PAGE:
This Project is Being Compared to the Pyramids & the Great Wall of China
Do you think this development should be compared to the Great Wall of China or the Great Pyramids of Giza?
There are plenty of good reasons to be concerned about the health of the environment here on planet earth, however, if you watch the global debate on this, you’ll notice that certain critical items are missing entirely from the conversation. Take the Canadian oil sands, for example, the largest industrial project and the largest energy development on the face of the earth, with an environmental impact second only to a nuclear disaster.
Yet some are comparing this monumental effort to some of the greatest and most fantastic engineering feats in human history.
“It is an enterprise of epic proportions. Akin to building the pyramids or China’s Great Wall, only bigger.” –Stephen Harper, former Canadian Prime Minister
Oil sands, often called tar sands, extraction is big business in the boreal forests of Alberta, Canada where the world’s second largest oil deposits are estimated to be found. The oil is not located deep underground where traditional oil wells or even fracking operations could pump it the surface, but contained instead in an earthen mixture of materials located just beneath the topsoil of the forest.
“Oil sands are either loose sands or partially consolidated sandstone containing a naturally occurring mixture of sand, clay, and water,saturated with a dense and extremely viscous form of petroleum technically referred to as bitumen (or colloquially tar due to its similar appearance, odour, and colour).” [Source]
To extract hydrocarbons from oil sands, everything must first be stripped from the land, which annihilates the eco-system, leaving behind a continuously expanding, scorched and scarred toxic wasteland. It is even more devastating than strip-mining or mountain-top removal to get at coal seams in Appalachia, because the oil containing bitumen is naturally mixed with other materials and must be chemically separated before then being shipped thousands of miles to market by railways and pipelines that snake through some of the most pristine forests on the planet.
“Extracting and refining this hydrocarbon, however, is “the most polluting and carbon intensive oil process on earth, draining wetlands, diverting rivers and stripping all trees and vegetation from the forest”, according to International Boreal Forest Conservation Science Panel. This led the UN special advisor, Maude Barlow, to describe the landscape of the oil sand development in Canada as reminiscent of J.R.R. Tolkein’s Mordor.” [Source]
The process itself uses an enormous amount of hydrocarbons, and leaves behind a massive pools of toxic run-off that must be contained in tailing ponds, ostensibly until the end of time. Where once you had a thriving wildlife habitat, you now have irreprable badlands.
Here is a look at the process require to extract oil from tar sands:
- All wetlands in the area to be mined must first be drained, and any rivers diverted.
- Trees, peat moss and soil are scraped away by bulldozer, exposing the sandy deposit. This means that all wildlife in the area is lost or displaced.
- The top layer of tar-soaked sand is scooped up by colossal steam shovels, each of which burns 16,000 litres (4,200 gallons) of diesel per day, into enormous multi-million dollar dump trucks (that each weigh 40% more than a Boeing 747 airplane) to be hauled to the extraction plant.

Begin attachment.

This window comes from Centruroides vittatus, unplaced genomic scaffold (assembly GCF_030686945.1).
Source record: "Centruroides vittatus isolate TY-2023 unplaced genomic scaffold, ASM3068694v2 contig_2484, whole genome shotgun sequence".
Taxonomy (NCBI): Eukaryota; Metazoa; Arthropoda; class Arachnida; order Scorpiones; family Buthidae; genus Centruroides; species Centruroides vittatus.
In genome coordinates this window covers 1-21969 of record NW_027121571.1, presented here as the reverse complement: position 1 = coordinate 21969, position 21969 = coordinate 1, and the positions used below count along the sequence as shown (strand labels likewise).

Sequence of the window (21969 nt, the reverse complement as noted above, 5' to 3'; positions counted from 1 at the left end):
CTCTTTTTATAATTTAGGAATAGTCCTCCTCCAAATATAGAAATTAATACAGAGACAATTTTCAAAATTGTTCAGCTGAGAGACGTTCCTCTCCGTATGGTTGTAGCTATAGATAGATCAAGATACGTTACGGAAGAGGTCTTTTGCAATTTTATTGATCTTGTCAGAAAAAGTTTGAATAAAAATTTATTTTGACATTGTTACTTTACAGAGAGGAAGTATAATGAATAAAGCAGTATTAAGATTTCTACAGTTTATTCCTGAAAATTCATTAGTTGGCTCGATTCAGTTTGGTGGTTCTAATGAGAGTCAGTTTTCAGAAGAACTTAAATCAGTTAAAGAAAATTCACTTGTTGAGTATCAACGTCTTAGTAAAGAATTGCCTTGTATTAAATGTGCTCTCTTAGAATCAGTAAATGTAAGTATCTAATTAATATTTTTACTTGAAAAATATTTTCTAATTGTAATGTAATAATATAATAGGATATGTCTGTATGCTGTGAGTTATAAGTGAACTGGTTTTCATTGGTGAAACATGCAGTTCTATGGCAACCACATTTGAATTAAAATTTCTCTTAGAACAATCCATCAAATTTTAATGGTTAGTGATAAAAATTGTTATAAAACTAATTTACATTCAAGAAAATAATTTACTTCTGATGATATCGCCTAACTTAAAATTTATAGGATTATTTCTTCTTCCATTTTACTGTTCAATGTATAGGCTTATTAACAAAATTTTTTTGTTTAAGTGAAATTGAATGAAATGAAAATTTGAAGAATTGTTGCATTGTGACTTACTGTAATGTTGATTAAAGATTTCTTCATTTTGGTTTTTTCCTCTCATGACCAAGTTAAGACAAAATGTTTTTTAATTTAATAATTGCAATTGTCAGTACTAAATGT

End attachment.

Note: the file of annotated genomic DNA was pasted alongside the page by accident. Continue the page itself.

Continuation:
- The sand is then processed at intense temperatures, using much water and natural gas, to separate out the extremely thick bitumen. Impure and too viscous to flow, it must be pre-processed through an “upgrading” process before it can be sent through a pipeline to an oil refinery.
- However, only about 20% of the sand is shallow enough for it to be scooped up in that manner. The portion of the deposit that is at a depth of more than 100 metres (328 feet) cannot be obtained with open-pit mining. Instead, steam as hot as 538ºC (1,000ºF) is injected into the sand, which reduces the bitumen’s viscosity and allows it to drain and then be pumped up to the surface and pre-processed.
- Regardless of whether the crude was obtained via pit mining or in-situ production, it must then be further processed at a refinery in order to transform it into usable products like gasoline, jet fuel and other petroleum products.
The scale of the operations is staggering, and the equipment involved is of such enormous size it’s almost comical to look at, however, there are few recent photos of the development to be found online, but almost no live-action aerial video footage is available on the internet.
Media access is apparently very well limited, but some idea of the size of the sites can be seen from Google Maps, although the images are of unknown date, and the projects are expected to more than double over the next 20 years. See for yourself:
The bitumen has been used for centuries by regional natives along the Athabasca river to water-proof canoes and other vessels, but now it is seen as a valuable commodity in an energy-starved world. Even though oil prices have collapsed to around as low as less than $40 a barrel, this projects will continue.
This video is lends a hand in understanding the magnitude of this evelopment:
Any debate about climate change, global warming, or whatever you like to call it, without considering the direct effects that the energy industry is having on our eco-systems right now, is incomplete. An internationally agreed upon 2 °C (3.6 °F) ceiling on global warming will be rather meaningless if we have no forests to clean and renew our oxygen supply, and no clean water to drink.
This project is so vast that former prime minister of Canada, Stephen Harper has compare it to the Great Pyramids of Giza and the Great Wall of China. What are your thoughts?
Read more articles from Terence Newton.
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